Q+A With Director Ursula MacFarlane
Ursula Macfarlane is a UK-based filmmaker whose candid documentaries have gained multiple wins and nominations for the BAFTA, Grierson and Royal Television Society Awards.
Her films include One Deadly Weekend in America, a feature documentary tracking gun violence over one July weekend; Captive for Netflix, Charlie Hebdo: Three Days That Shook Paris; and Breaking Up With The Joneses, a feature documentary about a couple going through a divorce.
End Rape on Campus (EROC) sat down with Director Ursula Macfarlane to chat about her latest documentary, Untouchable. This documentary, available on Hulu, centers survivors of Harvey Weinstein’s decades of abuse and tackles the entertainment industry’s long overdue cultural reckoning with sexual harassment and assault.
End Rape on Campus (EROC): As survivors, we continue to resist, and also we must intentionally create space for healing and to celebrate our resilience. How did you think about incorporating the resilience that survivors exhibit while directing Untouchable?
Ursula Macfarlane (UM): I think that every single one of the survivors in Untouchable shows a resilience that is moving and inspiring, no matter how devastating their testimony. The simple of act of sitting in that chair and speaking demonstrates unbelievable courage. For me it was about enabling them to regain their power through storytelling, the power that was stolen from them. And we made a very deliberate decision to film them in the most beautiful way, not to glamorise them but to allow their inner beauty to shine through. There is certainly another film to be made, following on from the Weinstein story, which talks about life beyond abuse and shows the incredible activism by many survivors. But I hope that in our small way, Untouchable has been able to encapsulate the profound resilience of our contributors.
EROC: What is your philosophy on storytelling? How do we illuminate the individuals that wish to share their stories, while not putting the onus and weight of change solely on survivors?
UM: When I make a film I try to make testimony as direct and unfiltered as possible. No narration, no ‘experts’ contextualising testimony. Raw, pure interviews. During the editing of Untouchable we made a decision to cut away from the survivors’ testimony as little as possible. It meant that the audience had to sit with them, and their pain, and experience it directly, no matter how difficult and troubling it was for the audience. And yes, the onus to change things is not solely placed on the survivors – in Untouchable we make it clear that a whole group of other people, including reporters and former employees, are also flying the flag for change.
EROC: There’s one line in Untouchable, “It’s much easier to go with the flow,” said when explaining the decades of Weinstein’s abuse that went unquestioned. In directing this film, you are staunchly going against this “flow” by exposing Weinstein’s abuse of power in such an honest and powerful way. Why do you think you are the director doing this important work?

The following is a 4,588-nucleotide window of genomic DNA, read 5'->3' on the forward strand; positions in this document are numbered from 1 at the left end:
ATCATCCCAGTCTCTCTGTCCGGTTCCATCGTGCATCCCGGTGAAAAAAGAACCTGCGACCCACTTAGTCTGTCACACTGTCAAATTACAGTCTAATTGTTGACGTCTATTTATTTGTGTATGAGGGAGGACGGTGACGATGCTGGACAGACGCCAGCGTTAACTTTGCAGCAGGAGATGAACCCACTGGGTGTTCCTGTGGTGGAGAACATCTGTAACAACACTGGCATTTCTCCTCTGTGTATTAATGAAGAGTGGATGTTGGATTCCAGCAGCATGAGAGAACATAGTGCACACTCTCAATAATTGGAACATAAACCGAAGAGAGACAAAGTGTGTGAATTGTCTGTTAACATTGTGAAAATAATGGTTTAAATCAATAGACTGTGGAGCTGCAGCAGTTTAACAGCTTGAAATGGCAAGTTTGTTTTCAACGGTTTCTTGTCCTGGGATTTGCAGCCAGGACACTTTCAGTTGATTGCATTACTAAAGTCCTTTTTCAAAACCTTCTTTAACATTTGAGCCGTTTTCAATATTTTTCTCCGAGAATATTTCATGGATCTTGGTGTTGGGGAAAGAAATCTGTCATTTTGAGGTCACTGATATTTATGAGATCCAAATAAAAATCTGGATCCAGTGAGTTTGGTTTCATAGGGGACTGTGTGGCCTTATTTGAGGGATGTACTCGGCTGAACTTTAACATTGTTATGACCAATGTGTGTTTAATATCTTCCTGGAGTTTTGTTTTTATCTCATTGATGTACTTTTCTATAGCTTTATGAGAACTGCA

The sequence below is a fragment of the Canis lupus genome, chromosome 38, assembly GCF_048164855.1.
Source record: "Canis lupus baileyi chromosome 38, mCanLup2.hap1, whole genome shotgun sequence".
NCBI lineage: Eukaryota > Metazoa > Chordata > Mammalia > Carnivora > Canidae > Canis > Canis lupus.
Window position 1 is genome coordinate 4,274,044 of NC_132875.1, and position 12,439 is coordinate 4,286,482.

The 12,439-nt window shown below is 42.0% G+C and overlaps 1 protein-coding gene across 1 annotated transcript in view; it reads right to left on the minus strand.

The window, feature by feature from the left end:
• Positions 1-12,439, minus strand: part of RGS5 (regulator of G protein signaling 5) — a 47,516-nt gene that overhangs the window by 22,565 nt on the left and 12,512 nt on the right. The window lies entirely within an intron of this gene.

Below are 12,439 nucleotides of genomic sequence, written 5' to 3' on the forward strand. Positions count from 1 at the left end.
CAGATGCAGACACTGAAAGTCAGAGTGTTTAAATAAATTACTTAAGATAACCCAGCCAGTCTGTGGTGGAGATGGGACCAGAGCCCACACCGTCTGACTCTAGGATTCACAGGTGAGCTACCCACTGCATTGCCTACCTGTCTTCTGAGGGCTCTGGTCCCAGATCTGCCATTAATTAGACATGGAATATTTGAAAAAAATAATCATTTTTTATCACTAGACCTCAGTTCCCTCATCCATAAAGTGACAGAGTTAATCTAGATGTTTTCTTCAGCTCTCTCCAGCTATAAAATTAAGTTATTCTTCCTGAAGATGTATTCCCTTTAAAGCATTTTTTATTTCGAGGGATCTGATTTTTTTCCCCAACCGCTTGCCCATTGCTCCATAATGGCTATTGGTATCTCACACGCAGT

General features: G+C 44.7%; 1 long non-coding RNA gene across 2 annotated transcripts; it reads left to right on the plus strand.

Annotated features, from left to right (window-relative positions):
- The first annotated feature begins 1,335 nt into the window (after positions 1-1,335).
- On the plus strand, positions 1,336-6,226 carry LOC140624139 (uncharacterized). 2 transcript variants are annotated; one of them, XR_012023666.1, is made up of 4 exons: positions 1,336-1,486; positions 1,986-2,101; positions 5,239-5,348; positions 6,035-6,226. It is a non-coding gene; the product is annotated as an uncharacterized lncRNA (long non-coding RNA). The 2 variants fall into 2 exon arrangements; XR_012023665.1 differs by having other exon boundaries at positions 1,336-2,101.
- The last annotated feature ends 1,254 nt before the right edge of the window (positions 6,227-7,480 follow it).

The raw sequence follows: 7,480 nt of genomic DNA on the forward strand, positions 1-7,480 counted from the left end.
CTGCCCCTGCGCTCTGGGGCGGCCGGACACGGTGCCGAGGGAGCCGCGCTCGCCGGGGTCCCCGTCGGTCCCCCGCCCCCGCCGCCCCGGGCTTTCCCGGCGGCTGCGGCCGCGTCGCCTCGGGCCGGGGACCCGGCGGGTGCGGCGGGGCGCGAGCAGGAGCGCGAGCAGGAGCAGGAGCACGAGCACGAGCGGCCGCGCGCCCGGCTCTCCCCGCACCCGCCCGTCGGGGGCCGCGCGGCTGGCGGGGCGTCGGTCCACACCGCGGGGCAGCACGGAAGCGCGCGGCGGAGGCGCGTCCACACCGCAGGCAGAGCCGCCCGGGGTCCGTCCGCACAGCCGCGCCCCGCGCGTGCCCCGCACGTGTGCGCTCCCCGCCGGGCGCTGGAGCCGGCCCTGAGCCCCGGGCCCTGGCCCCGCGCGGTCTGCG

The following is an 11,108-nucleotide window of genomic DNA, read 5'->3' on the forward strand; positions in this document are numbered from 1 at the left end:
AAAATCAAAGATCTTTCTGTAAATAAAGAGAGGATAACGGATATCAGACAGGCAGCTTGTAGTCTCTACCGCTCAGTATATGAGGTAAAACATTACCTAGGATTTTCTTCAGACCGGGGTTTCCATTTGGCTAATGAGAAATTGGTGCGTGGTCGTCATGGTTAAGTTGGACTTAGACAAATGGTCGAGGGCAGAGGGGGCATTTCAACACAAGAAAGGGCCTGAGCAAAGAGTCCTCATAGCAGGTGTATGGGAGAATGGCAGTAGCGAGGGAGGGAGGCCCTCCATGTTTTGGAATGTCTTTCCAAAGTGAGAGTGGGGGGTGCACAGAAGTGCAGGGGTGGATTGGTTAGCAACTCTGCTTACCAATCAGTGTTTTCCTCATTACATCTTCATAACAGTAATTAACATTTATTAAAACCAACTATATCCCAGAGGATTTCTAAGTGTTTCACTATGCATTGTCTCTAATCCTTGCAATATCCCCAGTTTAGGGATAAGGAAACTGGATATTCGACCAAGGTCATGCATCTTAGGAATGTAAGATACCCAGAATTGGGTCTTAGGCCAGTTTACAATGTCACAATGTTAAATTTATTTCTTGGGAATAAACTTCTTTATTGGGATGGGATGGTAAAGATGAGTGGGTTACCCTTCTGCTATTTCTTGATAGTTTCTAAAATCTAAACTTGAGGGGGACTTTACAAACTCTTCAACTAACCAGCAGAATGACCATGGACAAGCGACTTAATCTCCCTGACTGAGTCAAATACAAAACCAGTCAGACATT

UM: I never think of myself as a particularly brave person – there are filmmakers out there in war zones who are truly courageous – but I guess my strength is enabling people to talk freely and deeply. My subjects are the courageous ones!
EROC: It’s clear that we need to work together across industries to create a world free from sexual violence. How do you see media, documentaries, and pop culture contributing to culture change—specifically dismantling rape culture and supporting survivors?
UM: I think the media has a hugely important role to play in highlighting abuse and helping to initiate change. And anyone who can speak to a wide community – whether pop artists, actors – has a role to play too. I think the particular role of documentaries is to allow time and space for people to tell their stories, and for context to unfold slowly. The newspaper investigation of the Weinstein allegations was ground breaking and vital, and I want to thank Jodi Kantor, Megan Twohey and Ronan Farrow in particular for bringing the story into the light. But I believe there is nothing quite as powerful as capturing those testimonies on film, in a way where we can see and hear the palpable pain of survivors, and empathise in a much more direct way. If we’re moved by something, we are more likely to act. I hope that the viewers of Untouchable will watch, be shocked and troubled, but also inspired. Inspired to speak out about their own experiences of abuse, and call out of the abuse of others where they see it.
EROC: What’s your favorite empowerment anthem? What songs or artists get you ready to sit in your director’s chair and soar?
UM: Wow, that’s such a difficult question! I love music and play it as loudly and often as I can when writing and thinking and prepping. There are too many favourite tracks to choose from, but here are four: ‘Sull ‘Aria’ from Mozart’s The Marriage of Figaro. Mozart clears my head and brings me to tears all at the same time, and gives me a sense of purpose. When I’m feeling the need to convey sadness through my work, I listen to Max Richter’s ‘On The Nature Of Daylight’. ‘At Last’ by Etta James inspires me to think about the purpose of what I’m about to do: quite simply, to tell the truth. And then for an injection of energy and dancing to set me up for the day, ‘Love On Top’ by Beyonce.
Untouchable premiered on Hulu on September 2nd and is now available for streaming. Planning to watch? It is okay to take breaks. It is okay to ask for help. You are not alone. There is free, confidential, 24/7 support. Reach out to the RAINN hotline at 800.656.HOPE (4673) or chat live here. End Rape on Campus is not a financial beneficiary of Untouchable and this is not sponsored content.